Openness & Transparency:

Ensuring a fair and equitable procurement system must be fundamentally based on openness and transparency. Our basic practice as procurement professionals should be that procurement processes are open and accessible to the public or shareholders, which helps reduces the risk of corruption. The publication of bids should not be done just to tick the sourcing box, fulfil a clause of the law, or escape accusations of procurement breaches. They should be done openly to gain the trust and confidence of the people and organisations we serve.

As an organization that has championed an e-supplier web-based system, we can confidently advise that e-procurement platforms can enhance competitiveness by providing equal opportunities for all qualified bidders, thereby promoting fairness, and reducing biases. This helps streamline procurement processes and makes information readily available to all stakeholders.


Procurement without accountability is a ship that will undoubtedly hit the rocks. They go hand in hand. For procurement processes to be trusted and robust, all parties involved must be held accountable for their actions. The importance of having clear and enforceable policies that delineate responsibilities and consequences for misconduct stands tall among the list of things procurement professionals and organizations need to do to maintain integrity.

To enhance this, organizations and practitioners should invest in regular training and capacity-building programmes for procurement officials to help them become well-versed in ethical standards and best practices, fostering a culture of integrity and accountability.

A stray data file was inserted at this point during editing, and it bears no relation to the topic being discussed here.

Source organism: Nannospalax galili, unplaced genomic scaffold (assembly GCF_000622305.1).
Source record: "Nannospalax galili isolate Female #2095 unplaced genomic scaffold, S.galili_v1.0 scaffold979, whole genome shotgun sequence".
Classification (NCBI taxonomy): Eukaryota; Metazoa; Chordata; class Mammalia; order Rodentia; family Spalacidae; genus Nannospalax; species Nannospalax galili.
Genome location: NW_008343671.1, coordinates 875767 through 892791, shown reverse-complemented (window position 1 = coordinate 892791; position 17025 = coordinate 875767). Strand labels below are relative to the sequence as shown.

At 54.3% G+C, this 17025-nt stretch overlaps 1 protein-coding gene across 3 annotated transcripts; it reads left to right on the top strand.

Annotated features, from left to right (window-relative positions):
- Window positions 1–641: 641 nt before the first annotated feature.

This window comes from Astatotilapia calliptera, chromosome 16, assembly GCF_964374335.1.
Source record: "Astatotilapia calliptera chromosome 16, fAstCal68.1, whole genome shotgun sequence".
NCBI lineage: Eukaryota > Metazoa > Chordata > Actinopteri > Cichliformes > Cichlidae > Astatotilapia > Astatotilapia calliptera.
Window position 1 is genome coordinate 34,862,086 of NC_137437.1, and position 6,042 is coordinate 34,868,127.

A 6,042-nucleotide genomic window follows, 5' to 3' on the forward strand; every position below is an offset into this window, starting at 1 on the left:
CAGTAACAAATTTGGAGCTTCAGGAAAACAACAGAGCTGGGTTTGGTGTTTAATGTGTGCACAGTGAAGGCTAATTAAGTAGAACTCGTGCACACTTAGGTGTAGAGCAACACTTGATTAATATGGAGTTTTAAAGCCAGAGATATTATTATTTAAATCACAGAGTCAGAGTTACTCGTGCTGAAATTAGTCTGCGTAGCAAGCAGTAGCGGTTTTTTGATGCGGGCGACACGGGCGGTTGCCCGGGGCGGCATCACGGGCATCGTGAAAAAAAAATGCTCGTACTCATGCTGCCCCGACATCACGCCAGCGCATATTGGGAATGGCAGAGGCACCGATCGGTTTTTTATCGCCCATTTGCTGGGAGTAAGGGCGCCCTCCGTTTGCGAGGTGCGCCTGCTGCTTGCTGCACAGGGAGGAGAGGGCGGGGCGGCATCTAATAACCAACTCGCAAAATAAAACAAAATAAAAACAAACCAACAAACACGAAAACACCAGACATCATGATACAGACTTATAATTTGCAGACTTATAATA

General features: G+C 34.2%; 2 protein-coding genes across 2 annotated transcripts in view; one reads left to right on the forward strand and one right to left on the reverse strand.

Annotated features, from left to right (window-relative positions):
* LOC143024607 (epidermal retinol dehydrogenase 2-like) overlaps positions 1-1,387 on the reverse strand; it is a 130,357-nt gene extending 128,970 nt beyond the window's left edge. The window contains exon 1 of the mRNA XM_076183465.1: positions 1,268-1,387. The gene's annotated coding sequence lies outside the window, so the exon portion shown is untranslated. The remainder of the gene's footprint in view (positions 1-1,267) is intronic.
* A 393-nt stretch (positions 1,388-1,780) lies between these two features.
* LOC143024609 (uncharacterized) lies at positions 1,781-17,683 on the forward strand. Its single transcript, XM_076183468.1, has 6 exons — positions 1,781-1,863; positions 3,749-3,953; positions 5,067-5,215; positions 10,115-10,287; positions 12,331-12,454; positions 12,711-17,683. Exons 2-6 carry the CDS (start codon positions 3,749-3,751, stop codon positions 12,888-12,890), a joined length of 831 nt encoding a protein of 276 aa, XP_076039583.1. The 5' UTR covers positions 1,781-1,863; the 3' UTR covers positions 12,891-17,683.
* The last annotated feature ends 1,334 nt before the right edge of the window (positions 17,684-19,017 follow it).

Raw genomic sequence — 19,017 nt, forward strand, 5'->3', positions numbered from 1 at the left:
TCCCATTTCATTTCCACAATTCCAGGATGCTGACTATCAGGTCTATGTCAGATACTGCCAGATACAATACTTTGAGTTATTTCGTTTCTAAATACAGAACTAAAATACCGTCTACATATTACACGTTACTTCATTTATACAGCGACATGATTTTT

The involvement of civil society and the media can also play a significant role in maintaining integrity in the procurement sector. Independent watchdog organizations and investigative journalism can help uncover irregularities and bring them to public attention. As procurement practitioners, we highly advocate for a collaborative approach where government agencies, private sector entities, and civil society work together to monitor and improve procurement practices, address breaches, and prevent them from occurring.

Furthermore, the establishment of an independent procurement oversight body can provide an additional layer of scrutiny and ensure compliance with established standards. This independent body, devoid of any government involvement or supervision, should have the authority to conduct investigations, impose sanctions, and recommend improvements to existing procurement regulations. By having an autonomous entity overseeing procurement activities, the chances of impartial and thorough examinations increase, thereby boosting public confidence in the system and among procurement practitioners.

In conclusion, maintaining integrity in the Ghanaian procurement space is essential for sustainable development and economic growth. We underscore the need for a comprehensive strategy that includes stronger controls within procurement teams and organisations, enhancing transparency, ensuring accountability, engaging civil society, and establishing independent oversight. By addressing these key areas, Ghana can build  robust procurement systems that not only meets international standards but also serves as a model for other nations striving to achieve similar goals.

>>>the writer is the Senior Managing Partner at Fitzgerald-Bassey Consultancy Limited